Links for November

What I’ve been reading

Much more than you wanted to know about ivermectin. Has broader applications, a general response to the question of “How can the initial evidence for a drug look so strong when it (probably) does nothing?”.

Why VAT is better than sales tax.

Examining the culture of 1999 through its greatest films, maybe the greatest year in cinema history. Matt Lakeman’s excellent travel series has also continued with Notes on the Dominican Republic.

The Library of Athena A project to make reading classic texts online easier. It’s like Project Gutenberg but good.

The Queen’s Gambit Entirely forgettable, a competently written book but almost identical to the Netflix miniseries, which was itself competently produced but lacking in heart.

David and Goliath And with that I’ve now read all the Malcolm Gladwell books. All his books are at least worth listening to, since he does the narration for the audiobook. Sometimes I feel like he’s pulling the lever on a slot machine to determine what X is counterintuitively related to Y, in a way that somehow feels like it makes sense when you get into his mindset.  

The Great Mental Models: Vol 1 I’m not sure Shane Parrish has anything particularly interesting to say by himself, as I didn’t get much out of this nor his blogposts. The motif of returning all the examples to Berkshire-Hathaway is also off-putting, it makes it feel like too much of a business book. And we all know how much filler there is in business books.

What If? Pure fun, from XKCD creator Randal Munroe. If you have any 13-year-olds in your life with a burgeoning interest in science, get this for them for Christmas!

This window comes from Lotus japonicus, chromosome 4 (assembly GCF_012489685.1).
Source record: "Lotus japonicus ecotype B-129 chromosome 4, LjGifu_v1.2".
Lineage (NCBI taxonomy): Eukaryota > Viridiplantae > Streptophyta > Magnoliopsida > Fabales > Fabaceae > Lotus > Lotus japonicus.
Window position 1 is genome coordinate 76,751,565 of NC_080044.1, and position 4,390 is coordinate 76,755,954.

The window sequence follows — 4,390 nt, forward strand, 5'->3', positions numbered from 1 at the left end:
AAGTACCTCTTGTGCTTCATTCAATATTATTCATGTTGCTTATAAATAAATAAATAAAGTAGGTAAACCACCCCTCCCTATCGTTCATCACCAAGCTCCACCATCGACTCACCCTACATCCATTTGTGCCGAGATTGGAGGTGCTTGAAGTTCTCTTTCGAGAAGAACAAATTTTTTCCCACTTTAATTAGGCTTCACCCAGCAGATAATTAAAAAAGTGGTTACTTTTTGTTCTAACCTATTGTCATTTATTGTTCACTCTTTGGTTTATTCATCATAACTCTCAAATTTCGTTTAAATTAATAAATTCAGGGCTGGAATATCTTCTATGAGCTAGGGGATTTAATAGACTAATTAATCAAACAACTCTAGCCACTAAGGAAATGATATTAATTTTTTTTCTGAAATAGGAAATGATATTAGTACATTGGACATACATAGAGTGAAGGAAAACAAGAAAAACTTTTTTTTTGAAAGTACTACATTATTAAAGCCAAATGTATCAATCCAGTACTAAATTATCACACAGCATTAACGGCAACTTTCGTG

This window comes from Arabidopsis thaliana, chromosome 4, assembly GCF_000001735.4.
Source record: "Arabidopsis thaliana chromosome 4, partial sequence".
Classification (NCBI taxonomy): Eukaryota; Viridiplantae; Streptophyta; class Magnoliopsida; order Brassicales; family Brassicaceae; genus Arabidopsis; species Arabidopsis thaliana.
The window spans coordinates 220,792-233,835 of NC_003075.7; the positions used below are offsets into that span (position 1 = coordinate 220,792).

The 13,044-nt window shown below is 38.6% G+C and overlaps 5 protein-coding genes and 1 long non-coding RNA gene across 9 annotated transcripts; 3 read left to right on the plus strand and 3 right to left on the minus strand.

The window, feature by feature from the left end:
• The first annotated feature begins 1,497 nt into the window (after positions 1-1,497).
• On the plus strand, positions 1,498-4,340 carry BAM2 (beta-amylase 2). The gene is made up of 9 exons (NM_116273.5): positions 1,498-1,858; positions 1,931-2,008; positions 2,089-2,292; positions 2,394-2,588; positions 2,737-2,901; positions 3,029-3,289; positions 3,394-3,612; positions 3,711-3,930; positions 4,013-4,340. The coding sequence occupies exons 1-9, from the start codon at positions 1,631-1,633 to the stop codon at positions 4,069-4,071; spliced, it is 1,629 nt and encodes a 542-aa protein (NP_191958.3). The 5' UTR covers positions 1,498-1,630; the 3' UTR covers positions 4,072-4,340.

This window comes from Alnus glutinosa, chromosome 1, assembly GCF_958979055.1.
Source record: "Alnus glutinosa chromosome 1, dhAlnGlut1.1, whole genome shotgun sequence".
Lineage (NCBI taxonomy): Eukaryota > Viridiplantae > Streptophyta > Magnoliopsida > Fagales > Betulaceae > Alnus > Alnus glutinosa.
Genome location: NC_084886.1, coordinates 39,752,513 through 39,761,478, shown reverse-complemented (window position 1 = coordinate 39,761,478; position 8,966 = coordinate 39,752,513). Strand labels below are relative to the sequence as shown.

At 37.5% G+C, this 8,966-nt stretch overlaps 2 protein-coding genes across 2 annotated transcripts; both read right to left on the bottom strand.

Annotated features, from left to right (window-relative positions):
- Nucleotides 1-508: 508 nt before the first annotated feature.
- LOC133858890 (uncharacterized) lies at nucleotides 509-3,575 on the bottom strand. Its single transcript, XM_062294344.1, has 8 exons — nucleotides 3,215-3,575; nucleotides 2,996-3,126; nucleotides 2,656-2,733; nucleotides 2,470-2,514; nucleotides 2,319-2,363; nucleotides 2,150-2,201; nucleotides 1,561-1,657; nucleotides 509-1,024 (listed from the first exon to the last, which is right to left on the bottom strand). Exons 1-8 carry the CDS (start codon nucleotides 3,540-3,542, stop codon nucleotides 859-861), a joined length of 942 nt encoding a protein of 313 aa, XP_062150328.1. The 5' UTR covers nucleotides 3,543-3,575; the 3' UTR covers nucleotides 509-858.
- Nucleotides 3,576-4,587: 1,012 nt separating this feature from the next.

Shenzhen Another travelogue from Guy Delisle, all of which are worth reading.

What I’ve been listening to

Balaji Srinivasan on… many topics. He did another podcast with Tim Ferriss earlier this year, also worth listening to and covers a lot of the same ground. The anti-woke stuff is boring, I’m not qualified to have an opinion on the crypto stuff, but I found Balaji’s ability to talk for very long periods of time intelligently and without being repetitive very impressive. And the Fry and Laurie skit about the Treaty of Westphalia.  

Niall Ferguson on Lex Fridman discussing University of Austin, his influences, literature, and financial history. You can skip the anti-woke stuff, or at least listen on 2-3x speed.

Paul Bloom has a new book out, so he’s been doing the podcast circuit. Two of the best are with Sam Harris and Very Bad Wizards.

Tyler Cowen: “Gifting someone a book is actually a cruel thing. Because they’ll feel some obligation to read it, and that’s bad unless it’s the best book for them to be reading at that time. I have some people where I give them books and they feel no obligation to read them, and it’s a beautiful thing.”  

The Complete Live at the Lighthouse, especially ‘The Beehive’. Lee Morgan, 1970.

What I’ve been watching

The French Dispatch Initial impression: too busy, too “Wes Anderson”. I feel I will have to watch again as there are many details I missed the first time. The lack of French spoken in the film is my biggest single problem with it. This was somewhat excusable in ‘Isle of Dogs’ but it reaches new heights here.

No Time to Die Entertaining, but immediately forgettable. It’s weird that there is such an arc between the Craig Bonds, despite the fact that almost no one goes back and rewatches the old ones when they come out. His relationship with Vesper in Casino Royale was starkly more believable than his relationship with Madeline here and in Spectre.

The Cat Returns My new third favourite Ghibli.

Dirty Dancing Given that this is a classic film I thought it would be good and it… really isn’t. You have to be in a certain mood to not cringe at the sheer awkwardness of the dialogue. My mum tells me it absolutely rocked conservative Ireland in the 80s, and that my uncle even made Patrick Swayze t-shirts for the family. Simpler times.

Okja From Bong Joon Ho, the director of Parasite. Excellent, filled with heart, plays to the strength of the language barrier (half the film is in Korean and the other half in English). It also has the guts to show the inside of a slaughterhouse, which I don’t think I’ve seen in a single feature film. Too real, I guess.

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